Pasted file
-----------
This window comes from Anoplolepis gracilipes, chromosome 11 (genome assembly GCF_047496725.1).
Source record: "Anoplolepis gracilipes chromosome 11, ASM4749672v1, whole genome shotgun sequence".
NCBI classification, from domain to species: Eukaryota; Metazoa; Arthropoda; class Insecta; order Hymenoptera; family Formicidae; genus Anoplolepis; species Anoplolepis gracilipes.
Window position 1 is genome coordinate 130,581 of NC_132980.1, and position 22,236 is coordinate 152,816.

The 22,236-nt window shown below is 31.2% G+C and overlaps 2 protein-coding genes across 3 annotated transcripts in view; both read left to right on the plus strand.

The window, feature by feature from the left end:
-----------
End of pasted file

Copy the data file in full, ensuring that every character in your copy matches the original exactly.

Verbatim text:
This window comes from Anoplolepis gracilipes, chromosome 11 (genome assembly GCF_047496725.1).
Source record: "Anoplolepis gracilipes chromosome 11, ASM4749672v1, whole genome shotgun sequence".
NCBI classification, from domain to species: Eukaryota; Metazoa; Arthropoda; class Insecta; order Hymenoptera; family Formicidae; genus Anoplolepis; species Anoplolepis gracilipes.
Window position 1 is genome coordinate 130,581 of NC_132980.1, and position 22,236 is coordinate 152,816.

The 22,236-nt window shown below is 31.2% G+C and overlaps 2 protein-coding genes across 3 annotated transcripts in view; both read left to right on the plus strand.

The window, feature by feature from the left end: